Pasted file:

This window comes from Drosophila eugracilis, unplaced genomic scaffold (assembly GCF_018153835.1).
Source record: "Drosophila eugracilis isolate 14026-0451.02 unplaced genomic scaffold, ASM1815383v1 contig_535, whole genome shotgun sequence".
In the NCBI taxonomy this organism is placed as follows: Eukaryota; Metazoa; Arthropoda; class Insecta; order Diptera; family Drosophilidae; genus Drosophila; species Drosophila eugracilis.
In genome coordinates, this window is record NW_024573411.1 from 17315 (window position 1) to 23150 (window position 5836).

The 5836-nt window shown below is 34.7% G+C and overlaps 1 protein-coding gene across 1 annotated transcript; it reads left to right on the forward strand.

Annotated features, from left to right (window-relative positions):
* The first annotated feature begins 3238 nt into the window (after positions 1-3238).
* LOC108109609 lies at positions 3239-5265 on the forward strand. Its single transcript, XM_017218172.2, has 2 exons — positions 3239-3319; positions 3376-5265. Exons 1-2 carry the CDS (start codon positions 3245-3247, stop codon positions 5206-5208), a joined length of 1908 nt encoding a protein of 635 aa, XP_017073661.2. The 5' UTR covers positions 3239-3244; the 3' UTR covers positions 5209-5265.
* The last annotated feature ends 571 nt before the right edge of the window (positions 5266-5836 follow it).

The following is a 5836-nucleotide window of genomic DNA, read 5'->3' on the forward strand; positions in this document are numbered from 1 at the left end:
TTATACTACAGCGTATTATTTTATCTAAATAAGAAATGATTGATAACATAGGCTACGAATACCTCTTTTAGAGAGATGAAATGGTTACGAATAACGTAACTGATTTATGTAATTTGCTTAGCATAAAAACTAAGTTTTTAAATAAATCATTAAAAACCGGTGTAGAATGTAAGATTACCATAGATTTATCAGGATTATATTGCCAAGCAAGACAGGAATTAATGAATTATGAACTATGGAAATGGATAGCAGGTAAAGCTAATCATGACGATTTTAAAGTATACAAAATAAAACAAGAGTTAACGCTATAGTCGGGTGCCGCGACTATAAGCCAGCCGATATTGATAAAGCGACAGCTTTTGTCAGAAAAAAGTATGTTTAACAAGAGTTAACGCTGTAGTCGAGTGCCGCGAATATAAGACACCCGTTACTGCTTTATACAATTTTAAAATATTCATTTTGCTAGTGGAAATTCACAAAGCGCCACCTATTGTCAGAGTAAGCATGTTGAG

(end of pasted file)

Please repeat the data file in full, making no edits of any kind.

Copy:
This window comes from Drosophila eugracilis, unplaced genomic scaffold (assembly GCF_018153835.1).
Source record: "Drosophila eugracilis isolate 14026-0451.02 unplaced genomic scaffold, ASM1815383v1 contig_535, whole genome shotgun sequence".
In the NCBI taxonomy this organism is placed as follows: Eukaryota; Metazoa; Arthropoda; class Insecta; order Diptera; family Drosophilidae; genus Drosophila; species Drosophila eugracilis.
In genome coordinates, this window is record NW_024573411.1 from 17315 (window position 1) to 23150 (window position 5836).

The 5836-nt window shown below is 34.7% G+C and overlaps 1 protein-coding gene across 1 annotated transcript; it reads left to right on the forward strand.

Annotated features, from left to right (window-relative positions):
* The first annotated feature begins 3238 nt into the window (after positions 1-3238).
* LOC108109609 lies at positions 3239-5265 on the forward strand. Its single transcript, XM_017218172.2, has 2 exons — positions 3239-3319; positions 3376-5265. Exons 1-2 carry the CDS (start codon positions 3245-3247, stop codon positions 5206-5208), a joined length of 1908 nt encoding a protein of 635 aa, XP_017073661.2. The 5' UTR covers positions 3239-3244; the 3' UTR covers positions 5209-5265.
* The last annotated feature ends 571 nt before the right edge of the window (positions 5266-5836 follow it).

The following is a 5836-nucleotide window of genomic DNA, read 5'->3' on the forward strand; positions in this document are numbered from 1 at the left end:
TTATACTACAGCGTATTATTTTATCTAAATAAGAAATGATTGATAACATAGGCTACGAATACCTCTTTTAGAGAGATGAAATGGTTACGAATAACGTAACTGATTTATGTAATTTGCTTAGCATAAAAACTAAGTTTTTAAATAAATCATTAAAAACCGGTGTAGAATGTAAGATTACCATAGATTTATCAGGATTATATTGCCAAGCAAGACAGGAATTAATGAATTATGAACTATGGAAATGGATAGCAGGTAAAGCTAATCATGACGATTTTAAAGTATACAAAATAAAACAAGAGTTAACGCTATAGTCGGGTGCCGCGACTATAAGCCAGCCGATATTGATAAAGCGACAGCTTTTGTCAGAAAAAAGTATGTTTAACAAGAGTTAACGCTGTAGTCGAGTGCCGCGAATATAAGACACCCGTTACTGCTTTATACAATTTTAAAATATTCATTTTGCTAGTGGAAATTCACAAAGCGCCACCTATTGTCAGAGTAAGCATGTTGAG